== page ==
- Sample Rates: Up to 48kHz (though 44.1kHz is the maximum permitted with the Mac's internal sound capabilities).
- DSP Features: Sample Rate Conversion, Normalise, Invert Phase, Reverse, EQ, Fade/Crossfade, Mix (multiple audio tracks to a mono or stereo track), Pitch‑Shift, Formant Shift (sex changing), Time Scale (fit audio to time), Adjust Audio Tempo, Premiere plug‑in support (non‑real‑time effects).
- Acadia Features Per Channel: Four VST plug‑ins, four sends (from a choice of 16 busses), four‑band EQ (with selectable bands for parametric/shelving characteristics).
- Supported Digital Audio Hardware: Power Mac's built‑in sound capabilities, Digidesign PCI cards including Audiomedia III and Project II, ASIO‑compatible hardware including 24‑bit cards (eg. Sonorus STUDI/O and Lucid Technology PCI 24).
Supplied with Vision DSP is Galaxy, Opcode's MIDI Librarian package. Galaxy provides another level of convenience to users as it will let you see the names of the patches available within your synths rather than just program change numbers. The Open Music System (OMS) can create its own patch names without Galaxy, but typically, these are just the original factory defaults. Galaxy gives you the names of whatever is currently loaded into the synth and you can change those sounds mid‑session without even quitting Vision DSP.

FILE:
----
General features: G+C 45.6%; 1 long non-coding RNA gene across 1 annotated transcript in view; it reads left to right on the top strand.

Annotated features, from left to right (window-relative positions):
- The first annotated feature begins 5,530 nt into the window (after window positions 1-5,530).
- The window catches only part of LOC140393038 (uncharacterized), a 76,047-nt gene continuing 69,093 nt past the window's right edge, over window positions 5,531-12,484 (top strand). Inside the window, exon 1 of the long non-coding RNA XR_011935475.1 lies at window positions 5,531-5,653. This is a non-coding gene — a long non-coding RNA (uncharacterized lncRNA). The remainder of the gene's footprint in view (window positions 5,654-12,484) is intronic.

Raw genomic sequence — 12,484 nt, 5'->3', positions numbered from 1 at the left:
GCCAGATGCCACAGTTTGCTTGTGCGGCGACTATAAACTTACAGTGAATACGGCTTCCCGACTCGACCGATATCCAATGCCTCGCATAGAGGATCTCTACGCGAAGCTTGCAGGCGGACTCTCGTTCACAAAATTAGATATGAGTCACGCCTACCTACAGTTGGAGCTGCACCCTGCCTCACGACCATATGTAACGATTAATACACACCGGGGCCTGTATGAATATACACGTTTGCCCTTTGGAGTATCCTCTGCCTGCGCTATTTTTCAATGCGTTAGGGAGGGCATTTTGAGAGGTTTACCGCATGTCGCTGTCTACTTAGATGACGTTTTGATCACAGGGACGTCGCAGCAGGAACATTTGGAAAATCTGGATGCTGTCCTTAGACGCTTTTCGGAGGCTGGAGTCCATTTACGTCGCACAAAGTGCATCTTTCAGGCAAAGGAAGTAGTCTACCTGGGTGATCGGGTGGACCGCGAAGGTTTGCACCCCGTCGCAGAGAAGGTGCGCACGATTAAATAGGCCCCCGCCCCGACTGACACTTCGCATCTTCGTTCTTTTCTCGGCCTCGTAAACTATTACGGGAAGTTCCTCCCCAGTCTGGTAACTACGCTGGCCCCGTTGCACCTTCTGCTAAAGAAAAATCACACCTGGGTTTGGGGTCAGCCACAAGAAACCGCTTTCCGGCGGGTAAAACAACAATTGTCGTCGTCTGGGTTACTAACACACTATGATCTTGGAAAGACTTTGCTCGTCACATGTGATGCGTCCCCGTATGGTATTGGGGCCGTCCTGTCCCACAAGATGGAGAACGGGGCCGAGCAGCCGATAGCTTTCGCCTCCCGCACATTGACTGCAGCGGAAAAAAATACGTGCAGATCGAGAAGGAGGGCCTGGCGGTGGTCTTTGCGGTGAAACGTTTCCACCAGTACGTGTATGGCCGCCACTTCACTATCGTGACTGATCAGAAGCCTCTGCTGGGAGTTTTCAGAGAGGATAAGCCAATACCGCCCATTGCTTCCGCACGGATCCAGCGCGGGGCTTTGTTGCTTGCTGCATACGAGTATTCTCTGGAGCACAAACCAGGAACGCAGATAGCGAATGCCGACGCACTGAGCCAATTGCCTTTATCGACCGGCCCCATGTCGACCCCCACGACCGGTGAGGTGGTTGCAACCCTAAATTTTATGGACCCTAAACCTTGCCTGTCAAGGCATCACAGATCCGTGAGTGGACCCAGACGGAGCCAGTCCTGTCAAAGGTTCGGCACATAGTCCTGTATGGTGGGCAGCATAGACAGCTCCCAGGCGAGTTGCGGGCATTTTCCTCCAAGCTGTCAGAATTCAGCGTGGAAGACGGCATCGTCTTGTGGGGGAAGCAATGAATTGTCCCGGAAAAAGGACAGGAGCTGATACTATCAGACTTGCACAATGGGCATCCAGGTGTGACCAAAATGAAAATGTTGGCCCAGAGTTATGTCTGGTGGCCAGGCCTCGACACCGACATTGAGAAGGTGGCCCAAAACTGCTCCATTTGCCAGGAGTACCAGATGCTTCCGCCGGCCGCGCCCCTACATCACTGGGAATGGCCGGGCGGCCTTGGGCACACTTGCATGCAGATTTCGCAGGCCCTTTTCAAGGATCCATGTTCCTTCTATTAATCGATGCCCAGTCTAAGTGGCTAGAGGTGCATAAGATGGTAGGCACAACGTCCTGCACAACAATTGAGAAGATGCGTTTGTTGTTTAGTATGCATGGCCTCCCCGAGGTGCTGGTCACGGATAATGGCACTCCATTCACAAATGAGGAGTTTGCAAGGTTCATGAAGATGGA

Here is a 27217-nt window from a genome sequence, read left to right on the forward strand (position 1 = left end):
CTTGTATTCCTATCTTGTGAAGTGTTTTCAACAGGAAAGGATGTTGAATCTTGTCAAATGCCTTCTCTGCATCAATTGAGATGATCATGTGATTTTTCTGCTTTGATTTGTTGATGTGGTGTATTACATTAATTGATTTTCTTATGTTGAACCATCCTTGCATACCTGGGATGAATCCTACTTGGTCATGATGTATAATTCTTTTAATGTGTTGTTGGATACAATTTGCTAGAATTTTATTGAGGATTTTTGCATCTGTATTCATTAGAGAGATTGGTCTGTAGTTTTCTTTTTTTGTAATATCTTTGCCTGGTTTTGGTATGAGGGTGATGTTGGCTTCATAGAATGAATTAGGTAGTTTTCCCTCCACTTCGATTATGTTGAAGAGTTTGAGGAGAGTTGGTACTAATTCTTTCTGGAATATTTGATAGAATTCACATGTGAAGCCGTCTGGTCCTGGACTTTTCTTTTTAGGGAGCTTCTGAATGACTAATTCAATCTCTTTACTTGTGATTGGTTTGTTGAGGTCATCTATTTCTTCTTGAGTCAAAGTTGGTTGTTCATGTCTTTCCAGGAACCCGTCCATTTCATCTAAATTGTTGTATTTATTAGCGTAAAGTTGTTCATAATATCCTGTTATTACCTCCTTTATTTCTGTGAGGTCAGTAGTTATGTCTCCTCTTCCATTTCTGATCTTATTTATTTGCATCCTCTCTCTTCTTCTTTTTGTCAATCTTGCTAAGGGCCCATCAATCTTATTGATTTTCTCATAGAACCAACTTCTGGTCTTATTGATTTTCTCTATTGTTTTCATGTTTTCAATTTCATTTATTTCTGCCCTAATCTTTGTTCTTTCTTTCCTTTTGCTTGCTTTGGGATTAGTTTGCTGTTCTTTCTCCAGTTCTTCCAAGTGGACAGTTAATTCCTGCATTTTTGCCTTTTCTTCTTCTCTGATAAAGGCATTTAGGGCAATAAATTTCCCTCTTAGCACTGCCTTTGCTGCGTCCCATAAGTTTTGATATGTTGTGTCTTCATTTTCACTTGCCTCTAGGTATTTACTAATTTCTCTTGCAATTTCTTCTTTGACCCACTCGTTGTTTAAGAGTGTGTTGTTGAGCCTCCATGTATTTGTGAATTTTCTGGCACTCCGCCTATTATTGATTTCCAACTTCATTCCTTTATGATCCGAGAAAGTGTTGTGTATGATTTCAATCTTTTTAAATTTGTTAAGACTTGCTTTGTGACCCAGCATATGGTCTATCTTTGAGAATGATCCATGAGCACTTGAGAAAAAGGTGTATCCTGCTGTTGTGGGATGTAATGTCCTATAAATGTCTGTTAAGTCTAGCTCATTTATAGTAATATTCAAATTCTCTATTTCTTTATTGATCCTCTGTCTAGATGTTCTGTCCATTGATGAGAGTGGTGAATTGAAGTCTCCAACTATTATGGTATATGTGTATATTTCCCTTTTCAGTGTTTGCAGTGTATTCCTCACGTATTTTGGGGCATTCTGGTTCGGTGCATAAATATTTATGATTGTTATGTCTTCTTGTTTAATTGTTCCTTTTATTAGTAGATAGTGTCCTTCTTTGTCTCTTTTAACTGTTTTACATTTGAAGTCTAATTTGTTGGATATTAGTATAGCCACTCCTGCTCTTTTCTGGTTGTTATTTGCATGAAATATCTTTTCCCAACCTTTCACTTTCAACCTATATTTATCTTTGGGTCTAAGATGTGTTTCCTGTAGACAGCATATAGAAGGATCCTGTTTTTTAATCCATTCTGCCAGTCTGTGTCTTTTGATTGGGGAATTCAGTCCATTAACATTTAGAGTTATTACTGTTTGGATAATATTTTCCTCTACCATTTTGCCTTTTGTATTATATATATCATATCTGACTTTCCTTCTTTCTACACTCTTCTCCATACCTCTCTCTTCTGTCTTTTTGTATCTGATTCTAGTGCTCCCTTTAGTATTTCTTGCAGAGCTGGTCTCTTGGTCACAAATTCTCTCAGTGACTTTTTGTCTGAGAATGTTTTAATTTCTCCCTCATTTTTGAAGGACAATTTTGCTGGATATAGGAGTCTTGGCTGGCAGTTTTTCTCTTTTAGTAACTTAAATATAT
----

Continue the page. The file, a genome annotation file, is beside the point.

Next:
Opcode also bundle Peak SE (a cutdown version of BIAS's Peak audio editor), with Vision DSP, and this can make light work of particular editing tasks. Memory permitting, it can also be accessed directly from Vision DSP. The primary reason for Peak's inclusion, though, is to enable users to ferry audio back and forth via SCSI from popular samplers. This is to match MOTU's Digital Performer which is capable of the same.
- 24‑bit recording.
- VST and Premiere plug‑in support.
- Flexible routing matrix.
- Excellent QuickTime integration.
- Peak SE audio editor and Galaxy librarian software included.
- Offline bounce to disk does not include plug‑in effects; real‑time bounce necessary.
- Access to essential audio setup parameters appears in several places.
The best‑value 24‑bit MIDI + Audio sequencer on the market at the moment.